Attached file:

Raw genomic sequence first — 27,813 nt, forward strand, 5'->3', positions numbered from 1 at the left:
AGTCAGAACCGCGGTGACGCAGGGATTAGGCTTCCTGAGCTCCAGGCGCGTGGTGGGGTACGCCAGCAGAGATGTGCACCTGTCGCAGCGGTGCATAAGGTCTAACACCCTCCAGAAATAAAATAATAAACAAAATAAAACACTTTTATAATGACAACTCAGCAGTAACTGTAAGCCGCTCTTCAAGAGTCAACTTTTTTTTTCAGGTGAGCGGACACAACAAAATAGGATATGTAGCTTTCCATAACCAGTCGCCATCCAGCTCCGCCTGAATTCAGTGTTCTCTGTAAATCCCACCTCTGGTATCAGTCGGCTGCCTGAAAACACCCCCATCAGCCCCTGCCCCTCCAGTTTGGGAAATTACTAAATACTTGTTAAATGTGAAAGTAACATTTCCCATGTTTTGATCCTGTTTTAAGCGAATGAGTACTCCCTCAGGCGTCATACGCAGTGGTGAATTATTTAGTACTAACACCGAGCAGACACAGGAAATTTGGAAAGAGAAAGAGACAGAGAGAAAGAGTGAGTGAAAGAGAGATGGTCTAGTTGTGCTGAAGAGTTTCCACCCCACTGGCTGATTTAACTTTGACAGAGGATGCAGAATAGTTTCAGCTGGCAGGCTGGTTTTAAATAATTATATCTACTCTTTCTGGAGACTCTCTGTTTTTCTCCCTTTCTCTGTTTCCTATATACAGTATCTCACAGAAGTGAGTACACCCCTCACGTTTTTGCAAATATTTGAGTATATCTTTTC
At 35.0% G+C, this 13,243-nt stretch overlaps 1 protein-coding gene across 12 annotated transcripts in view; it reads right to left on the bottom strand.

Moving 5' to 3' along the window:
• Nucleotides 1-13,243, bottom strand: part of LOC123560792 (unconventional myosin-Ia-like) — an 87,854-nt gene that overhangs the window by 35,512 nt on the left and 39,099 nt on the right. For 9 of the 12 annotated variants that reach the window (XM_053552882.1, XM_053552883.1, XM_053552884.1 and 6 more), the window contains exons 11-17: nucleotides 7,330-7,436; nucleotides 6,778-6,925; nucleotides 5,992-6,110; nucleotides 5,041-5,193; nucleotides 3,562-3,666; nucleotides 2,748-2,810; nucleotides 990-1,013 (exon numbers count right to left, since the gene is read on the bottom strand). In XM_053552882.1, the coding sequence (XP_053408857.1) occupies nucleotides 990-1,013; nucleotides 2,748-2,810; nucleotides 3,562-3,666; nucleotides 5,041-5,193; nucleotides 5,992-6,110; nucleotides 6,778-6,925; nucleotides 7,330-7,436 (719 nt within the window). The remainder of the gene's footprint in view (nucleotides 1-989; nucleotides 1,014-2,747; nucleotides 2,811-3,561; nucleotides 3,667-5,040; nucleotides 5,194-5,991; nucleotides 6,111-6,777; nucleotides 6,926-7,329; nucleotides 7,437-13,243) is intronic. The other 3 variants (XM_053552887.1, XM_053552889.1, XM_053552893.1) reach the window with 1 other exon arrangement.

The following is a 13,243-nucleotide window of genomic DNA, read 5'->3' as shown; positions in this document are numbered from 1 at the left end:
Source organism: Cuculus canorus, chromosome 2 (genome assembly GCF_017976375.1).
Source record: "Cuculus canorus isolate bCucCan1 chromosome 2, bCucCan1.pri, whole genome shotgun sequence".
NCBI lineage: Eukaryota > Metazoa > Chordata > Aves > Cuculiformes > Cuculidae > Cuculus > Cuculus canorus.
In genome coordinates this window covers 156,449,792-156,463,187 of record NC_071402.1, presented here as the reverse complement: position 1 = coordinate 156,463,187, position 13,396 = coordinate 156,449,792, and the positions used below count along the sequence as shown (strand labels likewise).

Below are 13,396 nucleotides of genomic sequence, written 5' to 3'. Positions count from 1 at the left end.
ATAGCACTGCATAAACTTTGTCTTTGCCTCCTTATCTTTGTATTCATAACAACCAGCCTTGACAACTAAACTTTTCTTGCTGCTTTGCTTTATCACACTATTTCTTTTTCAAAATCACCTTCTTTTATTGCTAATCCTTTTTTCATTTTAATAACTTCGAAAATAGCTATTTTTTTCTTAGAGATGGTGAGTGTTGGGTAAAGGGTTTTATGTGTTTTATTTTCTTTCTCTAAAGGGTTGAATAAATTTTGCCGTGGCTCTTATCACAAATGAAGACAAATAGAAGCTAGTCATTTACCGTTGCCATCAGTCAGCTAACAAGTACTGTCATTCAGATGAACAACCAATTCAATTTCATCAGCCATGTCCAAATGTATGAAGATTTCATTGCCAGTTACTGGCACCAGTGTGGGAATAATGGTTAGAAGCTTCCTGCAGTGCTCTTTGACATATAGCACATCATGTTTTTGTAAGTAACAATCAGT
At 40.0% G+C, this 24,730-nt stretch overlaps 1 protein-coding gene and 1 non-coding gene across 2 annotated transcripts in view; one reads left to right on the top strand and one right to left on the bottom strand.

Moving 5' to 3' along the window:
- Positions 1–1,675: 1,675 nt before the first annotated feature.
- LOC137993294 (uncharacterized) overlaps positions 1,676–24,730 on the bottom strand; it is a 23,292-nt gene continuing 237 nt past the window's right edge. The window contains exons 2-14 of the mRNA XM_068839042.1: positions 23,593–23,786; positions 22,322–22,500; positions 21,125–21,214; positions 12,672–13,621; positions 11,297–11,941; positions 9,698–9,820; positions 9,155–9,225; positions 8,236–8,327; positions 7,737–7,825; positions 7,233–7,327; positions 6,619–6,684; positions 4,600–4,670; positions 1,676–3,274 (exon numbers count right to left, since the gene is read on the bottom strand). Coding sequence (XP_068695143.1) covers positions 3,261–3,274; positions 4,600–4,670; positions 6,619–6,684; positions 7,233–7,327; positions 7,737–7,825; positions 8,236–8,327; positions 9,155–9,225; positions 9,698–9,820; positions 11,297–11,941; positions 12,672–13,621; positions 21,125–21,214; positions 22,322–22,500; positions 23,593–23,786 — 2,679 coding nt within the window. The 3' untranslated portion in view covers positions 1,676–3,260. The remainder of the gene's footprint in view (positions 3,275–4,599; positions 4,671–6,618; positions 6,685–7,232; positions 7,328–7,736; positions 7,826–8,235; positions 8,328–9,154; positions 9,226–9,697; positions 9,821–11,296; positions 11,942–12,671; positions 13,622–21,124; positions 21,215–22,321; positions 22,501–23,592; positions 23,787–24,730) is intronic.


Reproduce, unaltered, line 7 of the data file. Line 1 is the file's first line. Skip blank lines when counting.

Source organism: Cuculus canorus, chromosome 2 (genome assembly GCF_017976375.1).